This also helps show, though, why it doesn’t matter *that* much who the whistleblower is. No one’s removing Trump from office based on something some guy heard secondhand from someone else. The point of the Democratic investigation is to find out who this “frightened” White House official is and convince that person to testify. Senate Republicans aren’t ousting the president over hearsay but there’s at least a hypothetical chance they’d oust him if they heard from a primary witness who said, “I was there, I heard the whole thing, and it was worse than you can imagine.”

The post Report: Ukraine whistleblower had a professional tie to a Democratic presidential candidate appeared first on Hot Air.

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Blockbuster: Trump, RNC raise combined $125 million in third quarter, a new record

Westlake Legal Group t-3 Blockbuster: Trump, RNC raise combined $125 million in third quarter, a new record Trump The Blog RNC republican primary Obama gop Fundraising democratic Bernie Sanders 125 Million

How big is this number? When Obama ran for reelection in 2011, he and the DNC managed a combined $70 million in the third quarter.

Trump and the RNC didn’t quite double them up, but they got pretty close.

Consider this an unusually concrete example of the advantages of incumbency. While Democratic candidates are dividing liberal money among themselves and using it to battle each other, the GOP can focus all its energy on building a tremendous financial arsenal for next fall.

Well, mostly for next fall. A little of it will be spent this fall to try to solve the president’s impeachment problem.

The pro-Trump effort said Tuesday that it has raised more than $308 million in 2019 and has more than $156 million in the bank. Republicans aim to use the fundraising haul to fight off Democrats’ impeachment effort…

The fundraising announcement comes as the pro-Trump efforts launched their first major advertising campaign of the cycle. Trump’s team aims to devote $1 billion to his reelection.

Last week, as House Democrats launched their impeachment effort, the Trump campaign announced it would spend $8 million to air an ad attacking Democrats for trying to “steal” the 2020 campaign. The RNC said it would spend $2 million attacking Democrats for their support of impeachment.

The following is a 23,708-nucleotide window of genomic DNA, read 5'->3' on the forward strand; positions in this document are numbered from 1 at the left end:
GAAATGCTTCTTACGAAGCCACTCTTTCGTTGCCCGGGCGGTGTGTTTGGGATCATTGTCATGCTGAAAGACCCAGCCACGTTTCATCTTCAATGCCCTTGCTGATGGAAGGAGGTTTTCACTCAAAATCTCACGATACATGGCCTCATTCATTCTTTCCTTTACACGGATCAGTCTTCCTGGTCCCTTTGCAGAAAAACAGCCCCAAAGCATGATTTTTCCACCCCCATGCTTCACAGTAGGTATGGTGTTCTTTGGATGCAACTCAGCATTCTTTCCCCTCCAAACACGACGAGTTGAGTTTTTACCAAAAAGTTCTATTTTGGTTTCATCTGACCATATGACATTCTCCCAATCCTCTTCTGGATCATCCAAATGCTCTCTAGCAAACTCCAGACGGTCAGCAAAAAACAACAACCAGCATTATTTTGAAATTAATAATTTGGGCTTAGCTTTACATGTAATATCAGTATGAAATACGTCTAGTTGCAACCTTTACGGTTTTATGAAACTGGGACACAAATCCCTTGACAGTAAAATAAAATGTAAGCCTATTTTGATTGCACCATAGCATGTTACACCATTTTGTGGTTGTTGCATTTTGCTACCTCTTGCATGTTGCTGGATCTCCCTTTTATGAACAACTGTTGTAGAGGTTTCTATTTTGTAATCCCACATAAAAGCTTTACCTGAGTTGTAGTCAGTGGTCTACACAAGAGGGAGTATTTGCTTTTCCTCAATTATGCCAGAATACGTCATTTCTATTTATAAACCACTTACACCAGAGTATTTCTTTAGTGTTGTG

So there’s another reason why Democrats may have warmed up to impeachment: It’s helping to offset the mammoth lead Trump has on fundraising for the general election, forcing him to spend some of his cash to fight the effort to drive him from office. If I’m right that impeachment will end up as a wash politically, with opinions for and against Trump so hardened that no one ends up being swayed either way by the process, then getting Trump to deplete some of his war chest might be the chief benefit Democrats get from it.

But wait. Are we sure Trump and the RNC are *losing* money on impeachment on balance? Granted, they’re spending some — but how much are they making?

In addition to taking numerous fundraising trips to collect reelection cash, Trump’s cash haul got a boost in recent days as House Democrats endorsed an impeachment inquiry. The Trump campaign brought in $8.5 million dollars online in two days after the impeachment push began.

How do you suppose the Trump campaign will do fundraising-wise in the 24 hours after Democrats actually go ahead and impeach him?